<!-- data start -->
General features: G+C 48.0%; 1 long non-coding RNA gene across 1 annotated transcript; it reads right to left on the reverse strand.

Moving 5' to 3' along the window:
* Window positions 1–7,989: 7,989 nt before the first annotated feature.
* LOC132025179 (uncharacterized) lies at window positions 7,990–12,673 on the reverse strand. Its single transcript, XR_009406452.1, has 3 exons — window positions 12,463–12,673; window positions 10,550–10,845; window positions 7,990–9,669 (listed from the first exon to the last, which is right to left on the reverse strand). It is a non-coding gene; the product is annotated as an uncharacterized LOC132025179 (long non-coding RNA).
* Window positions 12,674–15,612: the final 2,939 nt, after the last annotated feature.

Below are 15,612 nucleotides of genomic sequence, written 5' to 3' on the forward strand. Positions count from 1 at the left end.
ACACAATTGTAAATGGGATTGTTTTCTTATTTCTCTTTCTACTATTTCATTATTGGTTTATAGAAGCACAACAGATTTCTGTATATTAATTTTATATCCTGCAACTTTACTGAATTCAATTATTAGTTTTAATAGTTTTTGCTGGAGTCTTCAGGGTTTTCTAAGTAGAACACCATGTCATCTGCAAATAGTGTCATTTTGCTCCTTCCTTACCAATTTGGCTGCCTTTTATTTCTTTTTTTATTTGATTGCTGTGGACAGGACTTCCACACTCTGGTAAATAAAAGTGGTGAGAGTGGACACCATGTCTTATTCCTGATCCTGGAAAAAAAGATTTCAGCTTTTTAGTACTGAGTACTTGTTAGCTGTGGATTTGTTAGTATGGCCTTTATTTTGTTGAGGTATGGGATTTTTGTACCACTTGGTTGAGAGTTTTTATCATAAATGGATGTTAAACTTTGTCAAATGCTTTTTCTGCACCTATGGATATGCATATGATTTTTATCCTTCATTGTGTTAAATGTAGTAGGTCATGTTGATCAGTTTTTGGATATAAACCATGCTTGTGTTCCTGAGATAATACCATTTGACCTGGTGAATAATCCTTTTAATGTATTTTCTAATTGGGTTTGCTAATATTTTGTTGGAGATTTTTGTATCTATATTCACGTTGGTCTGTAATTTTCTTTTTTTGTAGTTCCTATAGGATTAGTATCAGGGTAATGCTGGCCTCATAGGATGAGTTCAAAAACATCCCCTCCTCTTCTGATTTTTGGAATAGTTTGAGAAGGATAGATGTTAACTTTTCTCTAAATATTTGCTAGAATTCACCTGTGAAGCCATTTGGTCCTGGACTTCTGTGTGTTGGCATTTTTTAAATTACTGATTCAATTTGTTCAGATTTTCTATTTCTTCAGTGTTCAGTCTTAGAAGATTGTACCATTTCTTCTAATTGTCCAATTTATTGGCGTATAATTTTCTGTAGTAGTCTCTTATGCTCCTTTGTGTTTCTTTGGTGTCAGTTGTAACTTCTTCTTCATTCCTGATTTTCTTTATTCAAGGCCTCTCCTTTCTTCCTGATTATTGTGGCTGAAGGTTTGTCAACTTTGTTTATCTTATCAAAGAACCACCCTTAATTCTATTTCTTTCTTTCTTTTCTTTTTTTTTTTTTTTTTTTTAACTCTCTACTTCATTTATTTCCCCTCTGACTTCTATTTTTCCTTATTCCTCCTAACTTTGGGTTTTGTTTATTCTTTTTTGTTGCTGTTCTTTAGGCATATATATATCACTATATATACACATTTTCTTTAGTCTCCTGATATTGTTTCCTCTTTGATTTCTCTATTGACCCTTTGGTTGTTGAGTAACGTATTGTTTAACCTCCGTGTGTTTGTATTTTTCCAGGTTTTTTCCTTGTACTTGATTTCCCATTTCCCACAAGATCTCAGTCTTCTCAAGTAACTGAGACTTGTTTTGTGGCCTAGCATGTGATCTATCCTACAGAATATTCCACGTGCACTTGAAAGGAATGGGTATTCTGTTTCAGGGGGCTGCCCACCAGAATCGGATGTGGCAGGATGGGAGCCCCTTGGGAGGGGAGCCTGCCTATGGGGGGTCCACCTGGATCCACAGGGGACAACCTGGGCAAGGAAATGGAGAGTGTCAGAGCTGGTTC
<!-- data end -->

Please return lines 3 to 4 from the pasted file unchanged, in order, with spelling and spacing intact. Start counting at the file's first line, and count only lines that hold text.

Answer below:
* Window positions 1–7,989: 7,989 nt before the first annotated feature.
* LOC132025179 (uncharacterized) lies at window positions 7,990–12,673 on the reverse strand. Its single transcript, XR_009406452.1, has 3 exons — window positions 12,463–12,673; window positions 10,550–10,845; window positions 7,990–9,669 (listed from the first exon to the last, which is right to left on the reverse strand). It is a non-coding gene; the product is annotated as an uncharacterized LOC132025179 (long non-coding RNA).